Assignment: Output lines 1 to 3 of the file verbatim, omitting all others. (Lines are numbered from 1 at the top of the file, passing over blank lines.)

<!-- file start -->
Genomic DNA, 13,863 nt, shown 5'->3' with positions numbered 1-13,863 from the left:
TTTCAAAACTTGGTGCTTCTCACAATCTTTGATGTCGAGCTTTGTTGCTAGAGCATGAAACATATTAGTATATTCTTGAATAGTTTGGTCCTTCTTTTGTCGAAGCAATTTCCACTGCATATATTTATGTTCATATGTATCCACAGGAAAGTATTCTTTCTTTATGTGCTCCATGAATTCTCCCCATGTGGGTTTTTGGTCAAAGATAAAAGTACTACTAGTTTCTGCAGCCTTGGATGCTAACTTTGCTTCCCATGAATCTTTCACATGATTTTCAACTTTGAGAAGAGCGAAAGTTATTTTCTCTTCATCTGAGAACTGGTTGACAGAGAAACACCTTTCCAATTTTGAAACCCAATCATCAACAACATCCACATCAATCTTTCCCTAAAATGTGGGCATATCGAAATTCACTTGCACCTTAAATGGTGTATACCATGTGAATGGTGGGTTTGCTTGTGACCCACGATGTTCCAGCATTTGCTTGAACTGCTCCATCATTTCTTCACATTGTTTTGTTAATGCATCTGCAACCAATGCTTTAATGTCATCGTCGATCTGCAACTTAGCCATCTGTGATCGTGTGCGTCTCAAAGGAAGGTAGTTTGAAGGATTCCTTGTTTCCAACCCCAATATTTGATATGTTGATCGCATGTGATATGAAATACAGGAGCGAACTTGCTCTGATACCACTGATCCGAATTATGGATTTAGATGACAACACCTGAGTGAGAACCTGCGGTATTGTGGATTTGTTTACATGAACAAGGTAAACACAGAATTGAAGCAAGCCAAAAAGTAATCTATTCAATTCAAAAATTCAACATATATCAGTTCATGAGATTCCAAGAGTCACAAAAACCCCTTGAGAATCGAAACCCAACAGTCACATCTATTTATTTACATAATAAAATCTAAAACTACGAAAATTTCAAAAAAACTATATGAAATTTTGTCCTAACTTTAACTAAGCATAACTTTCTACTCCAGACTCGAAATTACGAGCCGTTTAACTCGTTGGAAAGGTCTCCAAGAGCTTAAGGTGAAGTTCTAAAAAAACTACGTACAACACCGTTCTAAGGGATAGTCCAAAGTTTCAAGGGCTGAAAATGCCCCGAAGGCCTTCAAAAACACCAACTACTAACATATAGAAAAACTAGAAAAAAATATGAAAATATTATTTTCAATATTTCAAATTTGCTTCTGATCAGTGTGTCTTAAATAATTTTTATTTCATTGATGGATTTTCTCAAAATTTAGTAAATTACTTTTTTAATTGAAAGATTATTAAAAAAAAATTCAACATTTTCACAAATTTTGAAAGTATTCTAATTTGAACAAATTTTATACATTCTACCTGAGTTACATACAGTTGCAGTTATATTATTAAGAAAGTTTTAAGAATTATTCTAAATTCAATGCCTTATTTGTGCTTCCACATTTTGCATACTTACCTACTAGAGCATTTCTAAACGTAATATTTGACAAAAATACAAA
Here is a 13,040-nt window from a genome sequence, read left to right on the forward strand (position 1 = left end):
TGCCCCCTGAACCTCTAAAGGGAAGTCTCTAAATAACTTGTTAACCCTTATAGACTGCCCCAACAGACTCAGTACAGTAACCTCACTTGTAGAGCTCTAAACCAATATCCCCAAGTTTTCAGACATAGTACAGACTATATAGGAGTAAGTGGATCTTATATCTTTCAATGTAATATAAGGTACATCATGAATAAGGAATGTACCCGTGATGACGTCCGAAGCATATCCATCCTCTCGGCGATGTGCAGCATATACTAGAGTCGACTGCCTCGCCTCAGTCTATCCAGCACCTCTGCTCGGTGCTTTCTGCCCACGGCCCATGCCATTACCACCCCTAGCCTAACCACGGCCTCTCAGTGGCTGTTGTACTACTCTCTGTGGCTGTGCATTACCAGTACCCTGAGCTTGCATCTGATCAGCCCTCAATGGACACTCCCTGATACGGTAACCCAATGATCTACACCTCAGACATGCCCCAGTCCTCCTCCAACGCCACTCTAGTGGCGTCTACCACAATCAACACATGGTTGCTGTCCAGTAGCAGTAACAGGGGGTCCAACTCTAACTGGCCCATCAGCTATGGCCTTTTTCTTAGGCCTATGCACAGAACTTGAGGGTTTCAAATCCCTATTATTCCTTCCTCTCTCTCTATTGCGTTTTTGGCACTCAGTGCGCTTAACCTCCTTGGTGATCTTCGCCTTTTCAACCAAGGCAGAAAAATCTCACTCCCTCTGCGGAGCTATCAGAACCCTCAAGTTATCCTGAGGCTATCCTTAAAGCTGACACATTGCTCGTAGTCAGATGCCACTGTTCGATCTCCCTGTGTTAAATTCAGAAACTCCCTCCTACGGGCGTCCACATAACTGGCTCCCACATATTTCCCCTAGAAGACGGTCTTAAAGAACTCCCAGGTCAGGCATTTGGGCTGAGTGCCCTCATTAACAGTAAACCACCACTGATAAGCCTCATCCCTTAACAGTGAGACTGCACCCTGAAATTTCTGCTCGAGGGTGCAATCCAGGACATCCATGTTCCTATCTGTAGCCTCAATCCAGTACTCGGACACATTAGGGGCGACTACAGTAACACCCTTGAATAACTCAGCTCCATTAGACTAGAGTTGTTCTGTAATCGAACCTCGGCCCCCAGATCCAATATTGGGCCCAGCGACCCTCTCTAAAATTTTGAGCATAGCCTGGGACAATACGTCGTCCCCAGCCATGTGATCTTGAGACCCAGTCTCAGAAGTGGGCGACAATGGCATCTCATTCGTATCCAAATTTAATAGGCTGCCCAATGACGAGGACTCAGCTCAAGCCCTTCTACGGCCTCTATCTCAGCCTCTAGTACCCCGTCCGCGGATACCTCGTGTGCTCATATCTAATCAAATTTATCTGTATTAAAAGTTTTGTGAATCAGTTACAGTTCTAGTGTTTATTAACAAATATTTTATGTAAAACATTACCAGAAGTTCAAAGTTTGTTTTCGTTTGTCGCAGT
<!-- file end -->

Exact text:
Genomic DNA, 13,863 nt, shown 5'->3' with positions numbered 1-13,863 from the left:
TTTCAAAACTTGGTGCTTCTCACAATCTTTGATGTCGAGCTTTGTTGCTAGAGCATGAAACATATTAGTATATTCTTGAATAGTTTGGTCCTTCTTTTGTCGAAGCAATTTCCACTGCATATATTTATGTTCATATGTATCCACAGGAAAGTATTCTTTCTTTATGTGCTCCATGAATTCTCCCCATGTGGGTTTTTGGTCAAAGATAAAAGTACTACTAGTTTCTGCAGCCTTGGATGCTAACTTTGCTTCCCATGAATCTTTCACATGATTTTCAACTTTGAGAAGAGCGAAAGTTATTTTCTCTTCATCTGAGAACTGGTTGACAGAGAAACACCTTTCCAATTTTGAAACCCAATCATCAACAACATCCACATCAATCTTTCCCTAAAATGTGGGCATATCGAAATTCACTTGCACCTTAAATGGTGTATACCATGTGAATGGTGGGTTTGCTTGTGACCCACGATGTTCCAGCATTTGCTTGAACTGCTCCATCATTTCTTCACATTGTTTTGTTAATGCATCTGCAACCAATGCTTTAATGTCATCGTCGATCTGCAACTTAGCCATCTGTGATCGTGTGCGTCTCAAAGGAAGGTAGTTTGAAGGATTCCTTGTTTCCAACCCCAATATTTGATATGTTGATCGCATGTGATATGAAATACAGGAGCGAACTTGCTCTGATACCACTGATCCGAATTATGGATTTAGATGACAACACCTGAGTGAGAACCTGCGGTATTGTGGATTTGTTTACATGAACAAGGTAAACACAGAATTGAAGCAAGCCAAAAAGTAATCTATTCAATTCAAAAATTCAACATATATCAGTTCATGAGATTCCAAGAGTCACAAAAACCCCTTGAGAATCGAAACCCAACAGTCACATCTATTTATTTACATAATAAAATCTAAAACTACGAAAATTTCAAAAAAACTATATGAAATTTTGTCCTAACTTTAACTAAGCATAACTTTCTACTCCAGACTCGAAATTACGAGCCGTTTAACTCGTTGGAAAGGTCTCCAAGAGCTTAAGGTGAAGTTCTAAAAAAACTACGTACAACACCGTTCTAAGGGATAGTCCAAAGTTTCAAGGGCTGAAAATGCCCCGAAGGCCTTCAAAAACACCAACTACTAACATATAGAAAAACTAGAAAAAAATATGAAAATATTATTTTCAATATTTCAAATTTGCTTCTGATCAGTGTGTCTTAAATAATTTTTATTTCATTGATGGATTTTCTCAAAATTTAGTAAATTACTTTTTTAATTGAAAGATTATTAAAAAAAAATTCAACATTTTCACAAATTTTGAAAGTATTCTAATTTGAACAAATTTTATACATTCTACCTGAGTTACATACAGTTGCAGTTATATTATTAAGAAAGTTTTAAGAATTATTCTAAATTCAATGCCTTATTTGTGCTTCCACATTTTGCATACTTACCTACTAGAGCATTTCTAAACGTAATATTTGACAAAAATACAAA
Here is a 13,040-nt window from a genome sequence, read left to right on the forward strand (position 1 = left end):